The tires of his uncle’s convertible hummed over the cantilever bridge. With the top down, the boy could almost forget about the heat. Girders whistled past. The river flowed black beneath them, the stars smeared by haze and soot. The boy smelled the marshes, the refineries. On the radio, news of the riots in the black part of town. Fires burned, gunshots in broad daylight. The boy’s father was a cop.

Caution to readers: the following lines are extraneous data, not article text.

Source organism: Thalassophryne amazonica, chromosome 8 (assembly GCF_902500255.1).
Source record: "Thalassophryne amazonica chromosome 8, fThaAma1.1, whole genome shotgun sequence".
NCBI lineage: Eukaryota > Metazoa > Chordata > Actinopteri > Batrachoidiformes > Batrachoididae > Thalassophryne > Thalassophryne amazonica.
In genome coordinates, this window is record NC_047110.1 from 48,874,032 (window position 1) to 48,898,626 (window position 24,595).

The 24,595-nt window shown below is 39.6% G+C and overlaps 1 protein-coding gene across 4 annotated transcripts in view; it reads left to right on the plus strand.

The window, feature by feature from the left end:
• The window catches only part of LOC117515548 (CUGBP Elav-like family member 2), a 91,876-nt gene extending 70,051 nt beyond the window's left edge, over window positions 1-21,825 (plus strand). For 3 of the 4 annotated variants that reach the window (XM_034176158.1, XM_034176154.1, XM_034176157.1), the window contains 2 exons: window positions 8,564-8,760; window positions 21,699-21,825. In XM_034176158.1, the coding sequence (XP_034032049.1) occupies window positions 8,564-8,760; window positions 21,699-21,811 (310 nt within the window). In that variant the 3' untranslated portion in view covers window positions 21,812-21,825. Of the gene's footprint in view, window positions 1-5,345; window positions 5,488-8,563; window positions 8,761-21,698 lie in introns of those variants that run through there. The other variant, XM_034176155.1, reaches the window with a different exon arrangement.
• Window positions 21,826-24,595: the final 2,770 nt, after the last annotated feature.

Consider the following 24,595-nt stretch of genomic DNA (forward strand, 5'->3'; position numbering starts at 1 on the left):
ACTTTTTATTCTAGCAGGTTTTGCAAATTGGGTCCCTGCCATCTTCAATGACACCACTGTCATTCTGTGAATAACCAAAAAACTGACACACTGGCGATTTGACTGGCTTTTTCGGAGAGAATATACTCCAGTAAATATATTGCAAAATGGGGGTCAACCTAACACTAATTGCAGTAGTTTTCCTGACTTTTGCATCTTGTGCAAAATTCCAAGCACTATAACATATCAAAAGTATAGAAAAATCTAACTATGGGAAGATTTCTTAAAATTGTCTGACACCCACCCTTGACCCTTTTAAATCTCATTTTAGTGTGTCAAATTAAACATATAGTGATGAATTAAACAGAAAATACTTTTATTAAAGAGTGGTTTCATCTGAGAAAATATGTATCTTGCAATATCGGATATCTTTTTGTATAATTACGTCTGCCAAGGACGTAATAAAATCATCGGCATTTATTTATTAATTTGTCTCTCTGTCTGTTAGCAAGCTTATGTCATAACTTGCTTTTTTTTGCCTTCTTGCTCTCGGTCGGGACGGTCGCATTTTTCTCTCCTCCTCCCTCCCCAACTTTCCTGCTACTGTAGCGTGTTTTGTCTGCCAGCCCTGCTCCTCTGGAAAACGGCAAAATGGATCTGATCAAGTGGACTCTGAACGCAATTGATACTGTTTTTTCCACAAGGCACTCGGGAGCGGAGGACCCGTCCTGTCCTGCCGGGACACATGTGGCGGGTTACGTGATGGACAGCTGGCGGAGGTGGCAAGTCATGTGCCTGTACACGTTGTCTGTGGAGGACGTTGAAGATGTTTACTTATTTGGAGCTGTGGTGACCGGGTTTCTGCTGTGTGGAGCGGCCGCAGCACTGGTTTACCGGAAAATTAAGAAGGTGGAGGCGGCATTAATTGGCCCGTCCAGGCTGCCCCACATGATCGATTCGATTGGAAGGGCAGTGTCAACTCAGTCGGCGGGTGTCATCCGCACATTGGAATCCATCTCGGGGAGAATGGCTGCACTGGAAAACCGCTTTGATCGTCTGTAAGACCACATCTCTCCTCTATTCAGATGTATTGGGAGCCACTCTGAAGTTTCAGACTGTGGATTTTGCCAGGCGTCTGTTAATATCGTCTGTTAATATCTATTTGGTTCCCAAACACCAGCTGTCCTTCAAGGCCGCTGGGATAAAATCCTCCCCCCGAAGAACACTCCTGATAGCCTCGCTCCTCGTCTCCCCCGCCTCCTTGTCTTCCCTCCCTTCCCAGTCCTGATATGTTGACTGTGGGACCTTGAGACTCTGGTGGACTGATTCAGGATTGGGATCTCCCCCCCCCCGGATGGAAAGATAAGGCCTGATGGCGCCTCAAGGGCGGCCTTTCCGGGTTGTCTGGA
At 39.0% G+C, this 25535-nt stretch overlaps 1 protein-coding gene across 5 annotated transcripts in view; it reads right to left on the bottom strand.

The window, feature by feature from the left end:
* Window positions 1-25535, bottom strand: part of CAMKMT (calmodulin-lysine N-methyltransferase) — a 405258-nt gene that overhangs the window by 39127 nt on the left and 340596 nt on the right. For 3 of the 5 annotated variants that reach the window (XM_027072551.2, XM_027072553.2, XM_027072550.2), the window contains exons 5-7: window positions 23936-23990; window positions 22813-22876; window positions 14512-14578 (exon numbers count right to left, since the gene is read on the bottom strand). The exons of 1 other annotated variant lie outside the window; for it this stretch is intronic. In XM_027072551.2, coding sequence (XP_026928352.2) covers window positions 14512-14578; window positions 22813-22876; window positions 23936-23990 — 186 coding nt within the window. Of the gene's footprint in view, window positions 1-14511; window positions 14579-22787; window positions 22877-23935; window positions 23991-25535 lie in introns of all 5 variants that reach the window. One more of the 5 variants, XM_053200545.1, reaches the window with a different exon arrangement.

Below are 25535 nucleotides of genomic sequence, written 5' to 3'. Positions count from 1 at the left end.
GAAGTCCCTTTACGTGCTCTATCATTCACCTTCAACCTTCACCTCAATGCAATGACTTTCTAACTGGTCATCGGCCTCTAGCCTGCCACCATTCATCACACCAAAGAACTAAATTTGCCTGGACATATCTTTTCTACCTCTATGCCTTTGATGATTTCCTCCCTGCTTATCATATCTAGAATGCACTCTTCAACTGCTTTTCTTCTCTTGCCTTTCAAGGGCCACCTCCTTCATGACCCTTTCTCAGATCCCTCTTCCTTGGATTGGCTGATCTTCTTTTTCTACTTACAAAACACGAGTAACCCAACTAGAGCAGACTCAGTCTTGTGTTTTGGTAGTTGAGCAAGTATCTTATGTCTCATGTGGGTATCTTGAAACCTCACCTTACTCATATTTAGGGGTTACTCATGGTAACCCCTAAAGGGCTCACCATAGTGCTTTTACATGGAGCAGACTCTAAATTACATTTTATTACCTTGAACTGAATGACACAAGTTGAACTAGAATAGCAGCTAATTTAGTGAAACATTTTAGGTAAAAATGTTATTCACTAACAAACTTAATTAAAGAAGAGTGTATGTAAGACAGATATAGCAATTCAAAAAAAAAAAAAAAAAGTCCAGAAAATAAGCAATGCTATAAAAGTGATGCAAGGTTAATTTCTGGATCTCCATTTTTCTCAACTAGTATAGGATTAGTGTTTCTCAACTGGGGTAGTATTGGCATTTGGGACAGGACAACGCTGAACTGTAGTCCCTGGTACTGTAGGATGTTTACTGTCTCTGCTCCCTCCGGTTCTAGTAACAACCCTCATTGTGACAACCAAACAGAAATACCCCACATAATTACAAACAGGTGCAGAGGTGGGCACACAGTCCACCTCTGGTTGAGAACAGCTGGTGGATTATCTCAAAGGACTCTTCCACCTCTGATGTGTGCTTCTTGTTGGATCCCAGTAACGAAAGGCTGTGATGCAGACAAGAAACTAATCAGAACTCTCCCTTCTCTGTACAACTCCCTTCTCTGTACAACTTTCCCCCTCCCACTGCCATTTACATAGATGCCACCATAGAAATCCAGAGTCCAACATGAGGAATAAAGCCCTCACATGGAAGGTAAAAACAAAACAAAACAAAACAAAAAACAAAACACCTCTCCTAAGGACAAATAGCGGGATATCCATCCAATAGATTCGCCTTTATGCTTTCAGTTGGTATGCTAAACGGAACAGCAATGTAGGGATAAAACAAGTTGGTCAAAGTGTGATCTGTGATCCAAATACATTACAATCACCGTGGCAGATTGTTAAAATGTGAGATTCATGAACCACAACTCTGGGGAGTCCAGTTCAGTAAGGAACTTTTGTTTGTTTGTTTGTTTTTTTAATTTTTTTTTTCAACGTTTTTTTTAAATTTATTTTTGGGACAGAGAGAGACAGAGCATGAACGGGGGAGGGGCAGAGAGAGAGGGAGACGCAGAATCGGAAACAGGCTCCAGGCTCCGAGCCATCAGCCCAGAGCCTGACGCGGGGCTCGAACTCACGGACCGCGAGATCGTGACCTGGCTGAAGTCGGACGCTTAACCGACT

“Do you think it will end soon?” the boy asked.
“Sure.” The uncle flicked his cigarette. He shook another smoke loose from the pack and pinched the filter between his lips. His wind-ruffled collar rose like a single wing. “It will end, and then it will begin again somewhere else.”
“Hmm.” The boy didn’t know what to say.
“Best we can do is hope it doesn’t happen here again anytime soon.” Another news story on the radio—Cassius Clay had changed his name. The uncle pushed in the dash’s lighter. “Is it any wonder the world’s so screwed up?”